It’s nearly Christmas. The Eurozone is in a state of protracted disarray. France may be downgraded. Kim Jong-il is dead. Bank of America Merrill Lynch’s share price is dying. No one really knows what’s going to happen next year. But a few candidates are still getting multiple offers.
We asked seven recruiters or headhunters, some of whom wanted to be named and some of whom didn’t, where they’re coming across candidates who are heavily bid. This is what they told us:
“At the most senior levels in compliance, people are wary about moving,” says Paul Geist, senior consultant at recruitment firm PSD Group. “It’s a question of better the devil you know. For that reason, the most senior people are in short supply and often have offers from more than one bank.”
Two equities headhunters highlighted salespeople as the recipients of multiple offers – even if they’re out of the market. “I’ve come across a few people with two or three offers,” says one. “The skillset of an equity salesperson is relatively generic and if they’re out of the market, it seems easier for them to get a number of bids than it is for equity researchers.”
Yet, multiple offers are far from the norm: “Really, this applies to the best few salespeople who’ve been let go from Unicredit,” the headhunter adds after a moment’s contemplation.
Oliver Rolfe, managing partner of Spartan Partnership, agrees that equities salespeople with moveable clients seem to be finding it easier to get new offers than researchers. However, he cautions that multiple offers are not always a good thing: “In this market, people with multiple job offers have often been made redundant and are talking to houses they may have avoided in better times. Because of this, they're sometimes not keen on any of them,” he points out.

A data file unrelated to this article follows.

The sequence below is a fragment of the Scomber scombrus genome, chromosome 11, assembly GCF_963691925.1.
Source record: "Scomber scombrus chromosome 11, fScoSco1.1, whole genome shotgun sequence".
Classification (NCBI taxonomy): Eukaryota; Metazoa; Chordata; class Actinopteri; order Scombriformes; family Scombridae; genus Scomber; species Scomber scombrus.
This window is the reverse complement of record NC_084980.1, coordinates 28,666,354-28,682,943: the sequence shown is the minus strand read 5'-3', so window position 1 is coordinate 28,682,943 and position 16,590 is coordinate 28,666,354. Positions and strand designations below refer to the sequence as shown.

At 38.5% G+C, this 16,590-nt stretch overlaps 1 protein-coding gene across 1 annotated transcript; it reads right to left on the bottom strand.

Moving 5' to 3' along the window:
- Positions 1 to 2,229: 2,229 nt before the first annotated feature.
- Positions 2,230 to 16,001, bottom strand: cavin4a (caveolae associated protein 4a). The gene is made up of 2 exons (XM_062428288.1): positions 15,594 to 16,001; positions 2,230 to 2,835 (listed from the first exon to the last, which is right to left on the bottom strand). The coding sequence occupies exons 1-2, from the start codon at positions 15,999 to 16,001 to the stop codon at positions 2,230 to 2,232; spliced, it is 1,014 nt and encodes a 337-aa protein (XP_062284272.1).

Peter Harwood, a partner at Engage Search, and Christian Robbins, managing director of search firm Nicholas Scott, both cite senior FX traders as especially sought after.
“It’s very unusual, but if you’re senior and you have a good reputation, it’s still possible to get more than job offer,” says Harwood. “I came across someone with three offers recently.”
Robbins says they encountered a senior FX trader with multiple offers just yesterday: “He had recently been made redundant and was out of the market. There’s still a requirement to hire people in FX – it’s one of the few areas that’s unaffected by regulatory change.”
We recently considered the claim that high frequency trading firms are still hiring and concluded that they are, but only from among their own kind.
If you fit the high frequency trading/algorithmic mould, you will be wooed by numerous suitors. Hugo Sugden, a director at GQR (Global Quant Recruitment) says people with a strong track record in the “quant trading space,” are very heavily sought after.
“We had one four person quant trading team with a pre-existing track record whose CVs we sent to 12 firms,” Sugden says. “They got 9 offers, one of which they accepted last week.”
Despite the poor treatment meted out to contractors who have their rates reduced, recruiters claim some of them are still able to pick their employer.
“We’re seeing people with multiple offers in regulatory reporting,” says Damien Tatlow at Badenoch & Clark. “There’s also demand for good technical accountants who can help prepare the year end accounts.”